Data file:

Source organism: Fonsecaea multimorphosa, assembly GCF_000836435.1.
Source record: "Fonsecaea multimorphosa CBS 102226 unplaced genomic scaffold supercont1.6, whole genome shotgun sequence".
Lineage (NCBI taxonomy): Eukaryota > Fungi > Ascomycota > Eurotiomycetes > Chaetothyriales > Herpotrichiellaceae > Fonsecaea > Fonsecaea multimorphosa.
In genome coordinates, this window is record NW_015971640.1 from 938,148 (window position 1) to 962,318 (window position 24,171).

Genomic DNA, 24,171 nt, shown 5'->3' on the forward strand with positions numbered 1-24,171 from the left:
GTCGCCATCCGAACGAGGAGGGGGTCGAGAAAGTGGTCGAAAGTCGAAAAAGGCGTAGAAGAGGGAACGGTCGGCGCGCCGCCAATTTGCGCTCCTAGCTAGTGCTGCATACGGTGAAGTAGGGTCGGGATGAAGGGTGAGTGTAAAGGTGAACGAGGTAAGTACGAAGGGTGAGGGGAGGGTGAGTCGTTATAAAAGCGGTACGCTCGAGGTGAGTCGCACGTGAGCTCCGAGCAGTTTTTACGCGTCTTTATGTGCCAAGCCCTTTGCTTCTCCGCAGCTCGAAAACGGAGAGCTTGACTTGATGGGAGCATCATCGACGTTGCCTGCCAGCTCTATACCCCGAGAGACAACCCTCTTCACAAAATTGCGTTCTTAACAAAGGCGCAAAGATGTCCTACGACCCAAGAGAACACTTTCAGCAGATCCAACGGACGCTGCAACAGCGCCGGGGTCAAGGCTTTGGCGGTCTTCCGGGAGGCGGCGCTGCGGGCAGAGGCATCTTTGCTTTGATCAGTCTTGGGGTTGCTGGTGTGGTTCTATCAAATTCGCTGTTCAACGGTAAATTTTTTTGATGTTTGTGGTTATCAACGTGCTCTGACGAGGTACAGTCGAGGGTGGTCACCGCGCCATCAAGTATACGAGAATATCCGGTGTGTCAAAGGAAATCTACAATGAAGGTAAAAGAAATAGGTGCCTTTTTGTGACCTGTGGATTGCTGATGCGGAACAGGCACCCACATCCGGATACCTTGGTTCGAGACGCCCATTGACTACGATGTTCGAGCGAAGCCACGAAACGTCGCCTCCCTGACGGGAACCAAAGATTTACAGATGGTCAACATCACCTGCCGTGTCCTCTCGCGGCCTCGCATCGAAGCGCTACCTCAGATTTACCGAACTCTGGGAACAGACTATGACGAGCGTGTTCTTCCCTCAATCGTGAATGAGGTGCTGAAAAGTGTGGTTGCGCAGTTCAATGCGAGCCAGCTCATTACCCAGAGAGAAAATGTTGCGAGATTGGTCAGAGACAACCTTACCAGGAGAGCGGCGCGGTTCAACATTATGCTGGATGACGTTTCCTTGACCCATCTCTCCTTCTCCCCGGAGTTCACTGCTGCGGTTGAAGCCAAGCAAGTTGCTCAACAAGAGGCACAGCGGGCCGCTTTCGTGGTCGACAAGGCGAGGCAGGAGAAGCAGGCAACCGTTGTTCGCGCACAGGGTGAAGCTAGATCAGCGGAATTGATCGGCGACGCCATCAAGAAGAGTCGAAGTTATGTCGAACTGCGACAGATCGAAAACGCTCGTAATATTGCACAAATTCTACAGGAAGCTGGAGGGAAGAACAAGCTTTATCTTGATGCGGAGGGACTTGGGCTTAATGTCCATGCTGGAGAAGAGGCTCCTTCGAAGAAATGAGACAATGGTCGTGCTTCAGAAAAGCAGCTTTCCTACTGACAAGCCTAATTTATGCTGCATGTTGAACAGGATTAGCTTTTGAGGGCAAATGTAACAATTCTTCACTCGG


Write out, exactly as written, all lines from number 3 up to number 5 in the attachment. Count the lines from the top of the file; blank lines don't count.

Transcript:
Lineage (NCBI taxonomy): Eukaryota > Fungi > Ascomycota > Eurotiomycetes > Chaetothyriales > Herpotrichiellaceae > Fonsecaea > Fonsecaea multimorphosa.
In genome coordinates, this window is record NW_015971640.1 from 938,148 (window position 1) to 962,318 (window position 24,171).

Genomic DNA, 24,171 nt, shown 5'->3' on the forward strand with positions numbered 1-24,171 from the left: